Nov 7 2013

The thrill of — wait for it — persistence


Just reminding folks that cracking down extra-hard on my writing last month meant fewer blog posts. A simple equation, apparently. Can’t fight math.

Oh, and look! I’ll be doing it again this month! Well.

Seriously. Just gotta.

I’ll still check in at least once a week or so, while I’m in the trenches. If I Twittered, I’d tweet, but although I do have a Twitter account, I just can’t get into it… possibly because the device by which I would tweet is not a phone and only works when I’m in range of an open WiFi network.. It’s the casualness and ease of Twitter that makes it so attractive, and so powerful. Take away those two things, and it’s just another chore!

I have actual writing to do, thanks. So, not likely to tweet.

Meanwhile: Hey, my sister signed up for NaNoWriMo!

What, do you not know that that is? That month-long marathon, in which people of all walks of life, professional, amateur and experimenter, sign up to write an entire 50,000-word novel in exactly one month? Never heard of it? It’s been around for years now, and it’s grown into quite the event. November IS National Novel Writing Month!

Really, go check out the scoop on their website. I’ll wait here.

Back now? Good. Isn’t it a lovely concept?

They have pep talks, too.

And you can always get the book No Plot? No Problem!  by Chris Baty, the founder of NaNoWriMo.  It’s 1.99 for the Kindle version.  Which means you probably already spent more money than that just by turning on your computer, navigating to the Amazon website, and clicking on “Look Inside.”

So, Sabine’s attacking her word-count like a proper pro. She is currently between day-jobs, and I’m TOTALLY JEALOUS BECAUSE SHE CAN WRITE ANYTIME SHE FEELS LIKE IT ALL DAY but enough about me.   I’m her cheering section this month, and I have no doubts that she will hit the NaNoWriMo mark of 50k words with flair to spare!

My pal, author Ann Tonsor Zeddies has also signed up.

Why didn’t I sign up, you ask? Because the proper NaNoWriMo deal is to write a 50K-word novel, beginning to end, in one month. If you’ve just started something, you can generally slip in with it. But the thing I’ve been working on currently is nowhere near its beginning, and it would just be plain cheating to sign on at this stage.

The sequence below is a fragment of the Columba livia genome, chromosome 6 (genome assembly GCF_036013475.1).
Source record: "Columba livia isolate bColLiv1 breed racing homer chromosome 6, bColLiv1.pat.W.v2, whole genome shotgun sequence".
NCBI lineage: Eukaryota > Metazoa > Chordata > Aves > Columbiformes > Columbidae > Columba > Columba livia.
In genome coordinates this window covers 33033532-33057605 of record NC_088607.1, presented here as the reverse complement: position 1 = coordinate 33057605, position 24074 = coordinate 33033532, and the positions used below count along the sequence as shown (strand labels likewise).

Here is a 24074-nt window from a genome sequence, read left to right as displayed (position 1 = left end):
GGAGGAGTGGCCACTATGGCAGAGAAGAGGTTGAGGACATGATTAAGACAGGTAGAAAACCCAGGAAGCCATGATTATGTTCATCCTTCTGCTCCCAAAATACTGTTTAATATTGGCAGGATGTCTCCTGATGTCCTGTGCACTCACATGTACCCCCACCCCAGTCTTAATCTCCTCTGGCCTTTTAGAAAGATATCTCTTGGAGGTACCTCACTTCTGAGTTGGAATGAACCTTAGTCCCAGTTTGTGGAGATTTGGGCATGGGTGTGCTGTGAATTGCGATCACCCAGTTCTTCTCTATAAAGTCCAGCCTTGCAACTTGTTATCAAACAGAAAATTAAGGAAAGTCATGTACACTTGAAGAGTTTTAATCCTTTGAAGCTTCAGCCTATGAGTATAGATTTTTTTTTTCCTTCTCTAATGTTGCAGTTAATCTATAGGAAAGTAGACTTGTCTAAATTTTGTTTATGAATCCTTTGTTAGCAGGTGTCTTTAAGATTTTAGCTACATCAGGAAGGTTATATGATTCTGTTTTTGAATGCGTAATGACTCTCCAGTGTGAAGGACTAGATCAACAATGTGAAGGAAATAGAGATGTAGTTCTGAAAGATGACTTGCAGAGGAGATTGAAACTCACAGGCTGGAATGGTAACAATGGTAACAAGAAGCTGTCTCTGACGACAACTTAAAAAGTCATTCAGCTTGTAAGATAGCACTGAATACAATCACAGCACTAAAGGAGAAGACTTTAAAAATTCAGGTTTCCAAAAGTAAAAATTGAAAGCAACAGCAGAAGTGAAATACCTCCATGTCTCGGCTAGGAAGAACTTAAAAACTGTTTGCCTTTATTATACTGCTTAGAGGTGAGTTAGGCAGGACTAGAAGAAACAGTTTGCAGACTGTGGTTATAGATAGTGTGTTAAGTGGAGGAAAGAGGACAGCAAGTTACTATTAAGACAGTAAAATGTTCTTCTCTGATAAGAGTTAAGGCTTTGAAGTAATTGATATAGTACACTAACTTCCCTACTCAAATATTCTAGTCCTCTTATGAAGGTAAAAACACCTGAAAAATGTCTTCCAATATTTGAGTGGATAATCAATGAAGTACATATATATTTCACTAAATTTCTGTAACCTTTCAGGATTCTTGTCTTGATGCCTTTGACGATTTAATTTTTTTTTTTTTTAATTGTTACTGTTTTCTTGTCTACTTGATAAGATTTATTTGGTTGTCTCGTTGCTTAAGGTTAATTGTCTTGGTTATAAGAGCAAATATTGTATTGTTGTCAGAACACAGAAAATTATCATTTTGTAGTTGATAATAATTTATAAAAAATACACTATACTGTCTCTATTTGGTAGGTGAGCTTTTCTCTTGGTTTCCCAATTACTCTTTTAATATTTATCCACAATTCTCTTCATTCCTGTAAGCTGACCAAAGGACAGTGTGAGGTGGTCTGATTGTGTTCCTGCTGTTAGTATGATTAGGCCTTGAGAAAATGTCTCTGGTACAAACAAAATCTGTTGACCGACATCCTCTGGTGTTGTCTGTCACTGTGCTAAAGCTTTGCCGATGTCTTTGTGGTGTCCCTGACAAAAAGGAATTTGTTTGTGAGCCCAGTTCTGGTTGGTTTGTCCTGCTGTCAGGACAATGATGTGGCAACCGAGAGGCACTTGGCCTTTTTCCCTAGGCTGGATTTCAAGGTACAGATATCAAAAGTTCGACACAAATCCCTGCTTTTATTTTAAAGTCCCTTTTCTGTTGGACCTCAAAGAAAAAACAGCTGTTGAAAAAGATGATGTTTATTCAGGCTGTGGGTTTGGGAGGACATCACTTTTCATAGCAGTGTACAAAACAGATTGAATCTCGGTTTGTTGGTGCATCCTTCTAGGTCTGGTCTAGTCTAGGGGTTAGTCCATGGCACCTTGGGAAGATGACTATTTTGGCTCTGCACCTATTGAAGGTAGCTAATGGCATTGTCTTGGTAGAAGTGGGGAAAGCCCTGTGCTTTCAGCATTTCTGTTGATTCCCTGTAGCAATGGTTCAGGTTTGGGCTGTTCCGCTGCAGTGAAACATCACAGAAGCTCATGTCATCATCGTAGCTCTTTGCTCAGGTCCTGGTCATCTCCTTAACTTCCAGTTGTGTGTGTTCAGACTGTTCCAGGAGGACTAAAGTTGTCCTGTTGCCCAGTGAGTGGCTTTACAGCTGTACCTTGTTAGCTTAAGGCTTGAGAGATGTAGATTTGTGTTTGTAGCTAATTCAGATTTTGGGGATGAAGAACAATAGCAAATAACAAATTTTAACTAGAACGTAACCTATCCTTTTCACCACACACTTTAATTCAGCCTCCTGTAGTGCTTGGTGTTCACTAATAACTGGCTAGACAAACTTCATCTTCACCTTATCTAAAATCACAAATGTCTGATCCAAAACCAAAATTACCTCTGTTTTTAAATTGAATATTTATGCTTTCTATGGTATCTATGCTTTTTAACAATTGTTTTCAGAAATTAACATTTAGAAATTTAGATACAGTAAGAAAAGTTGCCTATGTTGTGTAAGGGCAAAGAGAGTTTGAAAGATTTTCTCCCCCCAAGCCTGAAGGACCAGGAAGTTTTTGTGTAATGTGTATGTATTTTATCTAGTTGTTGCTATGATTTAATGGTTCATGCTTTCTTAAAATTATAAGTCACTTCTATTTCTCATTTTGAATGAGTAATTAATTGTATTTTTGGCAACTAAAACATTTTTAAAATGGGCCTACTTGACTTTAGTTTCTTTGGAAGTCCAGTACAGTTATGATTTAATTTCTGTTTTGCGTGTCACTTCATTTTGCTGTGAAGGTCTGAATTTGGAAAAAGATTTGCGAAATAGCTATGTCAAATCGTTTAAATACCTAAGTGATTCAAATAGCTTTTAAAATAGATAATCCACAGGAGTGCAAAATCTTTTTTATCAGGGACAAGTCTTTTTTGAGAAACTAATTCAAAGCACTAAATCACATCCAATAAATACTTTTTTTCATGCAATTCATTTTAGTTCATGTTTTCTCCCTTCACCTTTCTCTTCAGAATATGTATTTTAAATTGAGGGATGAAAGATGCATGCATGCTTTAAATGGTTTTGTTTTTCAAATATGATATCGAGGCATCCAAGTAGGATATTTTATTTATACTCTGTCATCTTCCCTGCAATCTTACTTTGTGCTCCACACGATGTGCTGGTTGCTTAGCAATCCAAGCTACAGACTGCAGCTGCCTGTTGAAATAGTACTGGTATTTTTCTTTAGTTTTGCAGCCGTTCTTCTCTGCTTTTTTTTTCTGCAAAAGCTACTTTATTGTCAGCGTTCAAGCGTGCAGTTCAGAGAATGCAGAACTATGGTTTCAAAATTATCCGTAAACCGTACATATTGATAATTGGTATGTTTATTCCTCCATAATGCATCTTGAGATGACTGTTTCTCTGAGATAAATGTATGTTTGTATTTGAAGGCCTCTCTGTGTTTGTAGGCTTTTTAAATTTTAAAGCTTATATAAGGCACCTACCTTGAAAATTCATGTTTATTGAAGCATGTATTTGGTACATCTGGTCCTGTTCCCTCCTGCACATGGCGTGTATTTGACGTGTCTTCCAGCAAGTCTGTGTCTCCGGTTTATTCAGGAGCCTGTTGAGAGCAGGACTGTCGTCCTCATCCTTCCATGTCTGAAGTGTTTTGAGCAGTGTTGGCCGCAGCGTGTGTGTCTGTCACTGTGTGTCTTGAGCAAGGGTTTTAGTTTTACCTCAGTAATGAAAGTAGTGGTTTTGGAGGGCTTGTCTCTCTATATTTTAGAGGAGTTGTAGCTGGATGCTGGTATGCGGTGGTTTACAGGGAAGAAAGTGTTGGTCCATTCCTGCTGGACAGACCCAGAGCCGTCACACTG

Of course, I could have taken a month out of my life and started some other work, beginning to end. It’s not like I have a shortage of ideas waiting for my attention. And now I’m kinda wishing i’d done that.

But I’m going to stick with my current plan. Of course, there’s nothing to say you couldn’t sign up.

There are many wonderful benefits of going through the NaNoWriMo experience, chief among which are: writing a novel.

Seriously — that’s enough. Regardless of whether or not the completed novel you end up with is good enough to be published, it’s worth doing.

The experience of writing a novel’s worth of words is, in and of itself, a worthwhile activity

I could point to all sorts of useful results : the sense of accomplishment, the exercise of one’s creativity, the training in daily application, the testing of one’s limits, learning about yourself, yadda yadda.

The hell with all that. That’s like saying that eating a steak is good because it has protein and iron and it’s good for you, and that’s why you should eat a steak instead of candy.

No, no — you eat the steak because it is delicious! (Vegetarians, substitute vegetable of your choice.) Really, it’s good! Never had one? You’re in for a treat. This is why we want a steak. It’s one of the wonderful things about existence.

With NaNoWriMo, you get to find out why writers write: not just to “have written”, but to write. For the doing of it, the doing of something remarkable.

Throw yourself into the story! Take chances, be bold, be crazy –or dare to be deep, dare to speak truth, dare to reach for beauty.

Do you understand that even if everything comes out as crap, it’s still worth doing?

Here’s another metaphor: Do you ski? When you ski, do you ski to win the race? Do you ski to look cute in your snow-bunny suit?

Or do you ski to ski? Chances are you ski because it’s an amazing experience. And you get to do it over and over, as many times as you want, and if you fall face-first in the snow you laugh like a loon, clamber to your feet, find your runaway skis, strap ’em back on, and do it again.

At the end of NaNoWriMo, you have something. It might be something already in its final, perfect form; or that can be improved, made into a work of literature you can share with others and maybe even sell — or it might just be a bunch of great photos of you zooming down the mountain, that you can keep and cherish forever.

NaNoWriMo is only a month long. That’s short enough to not be scary, but long enough to have the real experience of writing a novel.

That’s the point, folks. The doing of the thing.

By the way, everything is really about the doing of the thing. Or haven’t you noticed?

And now, courtesy of those wacky Russians, your Daily Affirmation: